Melbourne Victory 3-2 Wellington Phoenix: Troisi at the double before Phoenix rally

Kevin Muscat’s first game in charge of Melbourne Victory was a win over his former mentor, Ernie Merrick.

The starting line-ups
The starting line-ups

Merrick made one change from last week’s 0-0 against Newcastle, with Paul Ifil making way for Albert Riera as part of the switch to a 4-3-3.

With Muscat’s appointment based purely on the fact he can effect a smooth transition from the loss of Ange Postecoglou, it was unsurprising that his team and formation were the same as we’ve come to expect from the Victory, with Pablo Contreras returning from suspension in place of Nick Ansell.

Like the exact same fixture from last season, which also ended 3-2, the Victory took a big lead by getting in behind Wellington’s high line, before the Phoenix turned things around in the second half.

Phoenix system

Firstly, it’s important to note the changes Merrick made to his side’s shape for this match – having initially preferred a 4-2-3-1, this was a very ‘flat’ 4-3-3, with the midfield trio operating on the same ‘line’. Normally, Merrick has either asked the wide players to track back to form a second bank of four – and Kenny Cunningham’s inability to do so proved costly against the Wanderers – or used Jason Hicks tucking inside on the left, in something of an auxiliary role – not quite a central midfielder, but moving inside when the side had possession to become an extra passing option in the middle.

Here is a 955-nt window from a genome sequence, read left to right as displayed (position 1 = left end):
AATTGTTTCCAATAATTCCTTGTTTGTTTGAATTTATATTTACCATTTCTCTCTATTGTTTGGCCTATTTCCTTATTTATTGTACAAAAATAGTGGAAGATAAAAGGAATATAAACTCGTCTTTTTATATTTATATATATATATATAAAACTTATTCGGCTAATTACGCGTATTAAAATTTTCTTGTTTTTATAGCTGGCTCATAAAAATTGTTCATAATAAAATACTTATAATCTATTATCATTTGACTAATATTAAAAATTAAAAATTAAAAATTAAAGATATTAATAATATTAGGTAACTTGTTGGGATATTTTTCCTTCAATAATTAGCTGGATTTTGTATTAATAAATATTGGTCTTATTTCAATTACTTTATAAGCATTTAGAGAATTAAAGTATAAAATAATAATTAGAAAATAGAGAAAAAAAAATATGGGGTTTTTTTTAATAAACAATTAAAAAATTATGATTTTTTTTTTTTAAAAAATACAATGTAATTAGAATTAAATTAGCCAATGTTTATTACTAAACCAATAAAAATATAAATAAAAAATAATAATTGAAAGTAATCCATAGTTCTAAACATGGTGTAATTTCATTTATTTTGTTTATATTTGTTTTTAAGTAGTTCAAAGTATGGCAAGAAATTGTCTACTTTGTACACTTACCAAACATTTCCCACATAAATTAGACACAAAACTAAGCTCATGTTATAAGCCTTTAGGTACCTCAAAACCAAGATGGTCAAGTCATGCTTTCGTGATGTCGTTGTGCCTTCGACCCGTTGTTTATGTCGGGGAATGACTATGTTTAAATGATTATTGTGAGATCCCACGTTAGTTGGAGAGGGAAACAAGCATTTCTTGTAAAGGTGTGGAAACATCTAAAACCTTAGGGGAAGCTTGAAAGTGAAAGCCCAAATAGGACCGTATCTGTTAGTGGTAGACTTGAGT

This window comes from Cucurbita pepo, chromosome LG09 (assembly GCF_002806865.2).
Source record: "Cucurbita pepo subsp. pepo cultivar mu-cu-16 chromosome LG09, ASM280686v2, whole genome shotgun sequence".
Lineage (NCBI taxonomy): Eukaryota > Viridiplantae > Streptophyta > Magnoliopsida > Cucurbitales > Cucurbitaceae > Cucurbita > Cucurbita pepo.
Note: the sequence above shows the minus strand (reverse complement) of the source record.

Here, though, it was almost like Wellington had a front three, and a back seven: upfront, Jeremy Brockie, Carlos Hernandez and Stein Huysegems (right, centre and left respectively, although they switched intermittently) sat high up the pitch – not pressing, though – and acted as the ‘first wall’ of defence. However, when the ball was played beyond them, Brockie and Huysegems moved into space, ready to collect balls on the break – often, it was like they were inviting the Victory full-backs forwards, as to create counter-attacking space in wide areas.

Wellington counters

Brockie’s passes received chalkboard below shows how the majority of his possession came from collecting long, sweeping balls, with Hernandez also drifting across to that side to facilitate quick transitions. Inside the opening five minutes, Huysegems was nearly set free on goal through an incisive, cross-field ball from Hernandez, denied only by Contreras’ block. Later, the Phoenix’s first goal was the perfect example: Hernandez hits a superb first-time ball for the sprinting Brockie down the left, who’s in the acres of space left by Jason Geria’s movement upfield – the Kiwi promptly provides the finish.

That, though, was a minor by-effect in the broader context of the game’s key feature, which was the Victory’s dominance.

Victory take lead – Wellington’s high line

The most noticeable reason for the Victory’s three goals inside the first half was Wellington’s high line, which, with the back four practically sitting ten metres back from halfway, was extremely obvious.

As I wrote for FourFourTwo,

It is worth questioning why such a strategy was pursued after the Victory repeatedly got in behind the similarly risky defensive line deployed by Adelaide and Brisbane in the previous two rounds. Instead, the first match of the season, when John Aloisi instructed his side to play very cautiously in two banks of four and cut off passes into the Victory attacking quartet, should be the template this season for sides that want to nullify the Victory flurry of movement and speed in the final third.

The third goal is the classic illustration – Barbarouses has almost thirty yards of space in behind Ben Sigmund to chip the ball through for Troisi, who then provides the second brilliant chip of the attacking move for the eventually decisive goal. Earlier, Thompson had been flagged offside, and Glen Moss been forced out of his box to clear a ball played in behind Wellington’s back four.